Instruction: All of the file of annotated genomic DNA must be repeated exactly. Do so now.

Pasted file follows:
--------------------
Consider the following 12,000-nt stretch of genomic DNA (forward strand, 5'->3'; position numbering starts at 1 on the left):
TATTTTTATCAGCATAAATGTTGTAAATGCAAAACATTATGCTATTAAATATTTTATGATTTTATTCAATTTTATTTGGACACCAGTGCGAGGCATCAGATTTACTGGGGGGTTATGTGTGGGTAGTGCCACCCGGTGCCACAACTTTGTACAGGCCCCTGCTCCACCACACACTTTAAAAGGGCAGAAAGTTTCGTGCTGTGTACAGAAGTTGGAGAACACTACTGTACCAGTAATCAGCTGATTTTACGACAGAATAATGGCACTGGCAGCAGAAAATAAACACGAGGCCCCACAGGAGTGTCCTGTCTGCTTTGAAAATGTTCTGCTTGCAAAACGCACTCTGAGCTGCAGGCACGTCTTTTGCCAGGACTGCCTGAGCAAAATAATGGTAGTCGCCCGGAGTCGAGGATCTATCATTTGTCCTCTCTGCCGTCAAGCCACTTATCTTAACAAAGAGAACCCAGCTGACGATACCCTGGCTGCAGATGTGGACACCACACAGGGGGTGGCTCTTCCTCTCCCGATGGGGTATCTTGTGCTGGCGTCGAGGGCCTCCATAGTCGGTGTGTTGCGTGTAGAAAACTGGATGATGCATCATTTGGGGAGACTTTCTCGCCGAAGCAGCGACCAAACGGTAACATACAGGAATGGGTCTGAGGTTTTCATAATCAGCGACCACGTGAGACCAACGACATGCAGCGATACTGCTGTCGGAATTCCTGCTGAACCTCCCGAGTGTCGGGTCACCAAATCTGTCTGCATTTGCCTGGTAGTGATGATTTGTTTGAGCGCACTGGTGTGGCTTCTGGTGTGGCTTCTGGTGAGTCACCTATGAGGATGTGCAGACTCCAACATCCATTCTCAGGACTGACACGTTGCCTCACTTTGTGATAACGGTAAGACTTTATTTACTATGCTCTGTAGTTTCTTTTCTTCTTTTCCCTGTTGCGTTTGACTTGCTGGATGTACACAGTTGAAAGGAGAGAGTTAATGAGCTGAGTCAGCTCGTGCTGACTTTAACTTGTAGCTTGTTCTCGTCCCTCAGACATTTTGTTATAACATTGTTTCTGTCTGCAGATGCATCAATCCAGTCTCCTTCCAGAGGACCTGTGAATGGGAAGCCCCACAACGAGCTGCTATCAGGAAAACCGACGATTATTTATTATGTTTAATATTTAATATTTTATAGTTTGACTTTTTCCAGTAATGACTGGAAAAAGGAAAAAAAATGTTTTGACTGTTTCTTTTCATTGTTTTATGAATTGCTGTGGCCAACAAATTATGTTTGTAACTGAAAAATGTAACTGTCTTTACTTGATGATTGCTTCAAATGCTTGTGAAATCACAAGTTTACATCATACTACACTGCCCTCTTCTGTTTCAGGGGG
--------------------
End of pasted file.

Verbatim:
Consider the following 12,000-nt stretch of genomic DNA (forward strand, 5'->3'; position numbering starts at 1 on the left):
TATTTTTATCAGCATAAATGTTGTAAATGCAAAACATTATGCTATTAAATATTTTATGATTTTATTCAATTTTATTTGGACACCAGTGCGAGGCATCAGATTTACTGGGGGGTTATGTGTGGGTAGTGCCACCCGGTGCCACAACTTTGTACAGGCCCCTGCTCCACCACACACTTTAAAAGGGCAGAAAGTTTCGTGCTGTGTACAGAAGTTGGAGAACACTACTGTACCAGTAATCAGCTGATTTTACGACAGAATAATGGCACTGGCAGCAGAAAATAAACACGAGGCCCCACAGGAGTGTCCTGTCTGCTTTGAAAATGTTCTGCTTGCAAAACGCACTCTGAGCTGCAGGCACGTCTTTTGCCAGGACTGCCTGAGCAAAATAATGGTAGTCGCCCGGAGTCGAGGATCTATCATTTGTCCTCTCTGCCGTCAAGCCACTTATCTTAACAAAGAGAACCCAGCTGACGATACCCTGGCTGCAGATGTGGACACCACACAGGGGGTGGCTCTTCCTCTCCCGATGGGGTATCTTGTGCTGGCGTCGAGGGCCTCCATAGTCGGTGTGTTGCGTGTAGAAAACTGGATGATGCATCATTTGGGGAGACTTTCTCGCCGAAGCAGCGACCAAACGGTAACATACAGGAATGGGTCTGAGGTTTTCATAATCAGCGACCACGTGAGACCAACGACATGCAGCGATACTGCTGTCGGAATTCCTGCTGAACCTCCCGAGTGTCGGGTCACCAAATCTGTCTGCATTTGCCTGGTAGTGATGATTTGTTTGAGCGCACTGGTGTGGCTTCTGGTGTGGCTTCTGGTGAGTCACCTATGAGGATGTGCAGACTCCAACATCCATTCTCAGGACTGACACGTTGCCTCACTTTGTGATAACGGTAAGACTTTATTTACTATGCTCTGTAGTTTCTTTTCTTCTTTTCCCTGTTGCGTTTGACTTGCTGGATGTACACAGTTGAAAGGAGAGAGTTAATGAGCTGAGTCAGCTCGTGCTGACTTTAACTTGTAGCTTGTTCTCGTCCCTCAGACATTTTGTTATAACATTGTTTCTGTCTGCAGATGCATCAATCCAGTCTCCTTCCAGAGGACCTGTGAATGGGAAGCCCCACAACGAGCTGCTATCAGGAAAACCGACGATTATTTATTATGTTTAATATTTAATATTTTATAGTTTGACTTTTTCCAGTAATGACTGGAAAAAGGAAAAAAAATGTTTTGACTGTTTCTTTTCATTGTTTTATGAATTGCTGTGGCCAACAAATTATGTTTGTAACTGAAAAATGTAACTGTCTTTACTTGATGATTGCTTCAAATGCTTGTGAAATCACAAGTTTACATCATACTACACTGCCCTCTTCTGTTTCAGGGGG